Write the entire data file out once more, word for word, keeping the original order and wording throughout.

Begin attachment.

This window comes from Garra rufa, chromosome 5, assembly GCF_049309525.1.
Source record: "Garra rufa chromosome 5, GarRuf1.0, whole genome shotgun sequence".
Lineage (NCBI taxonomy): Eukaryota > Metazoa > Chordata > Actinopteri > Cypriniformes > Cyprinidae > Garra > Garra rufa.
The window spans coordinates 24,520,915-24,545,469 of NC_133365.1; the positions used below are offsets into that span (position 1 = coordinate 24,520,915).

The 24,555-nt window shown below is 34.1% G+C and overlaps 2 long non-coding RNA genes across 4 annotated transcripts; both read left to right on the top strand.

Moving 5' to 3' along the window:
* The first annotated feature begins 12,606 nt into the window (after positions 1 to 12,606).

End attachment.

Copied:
This window comes from Garra rufa, chromosome 5, assembly GCF_049309525.1.
Source record: "Garra rufa chromosome 5, GarRuf1.0, whole genome shotgun sequence".
Lineage (NCBI taxonomy): Eukaryota > Metazoa > Chordata > Actinopteri > Cypriniformes > Cyprinidae > Garra > Garra rufa.
The window spans coordinates 24,520,915-24,545,469 of NC_133365.1; the positions used below are offsets into that span (position 1 = coordinate 24,520,915).

The 24,555-nt window shown below is 34.1% G+C and overlaps 2 long non-coding RNA genes across 4 annotated transcripts; both read left to right on the top strand.

Moving 5' to 3' along the window:
* The first annotated feature begins 12,606 nt into the window (after positions 1 to 12,606).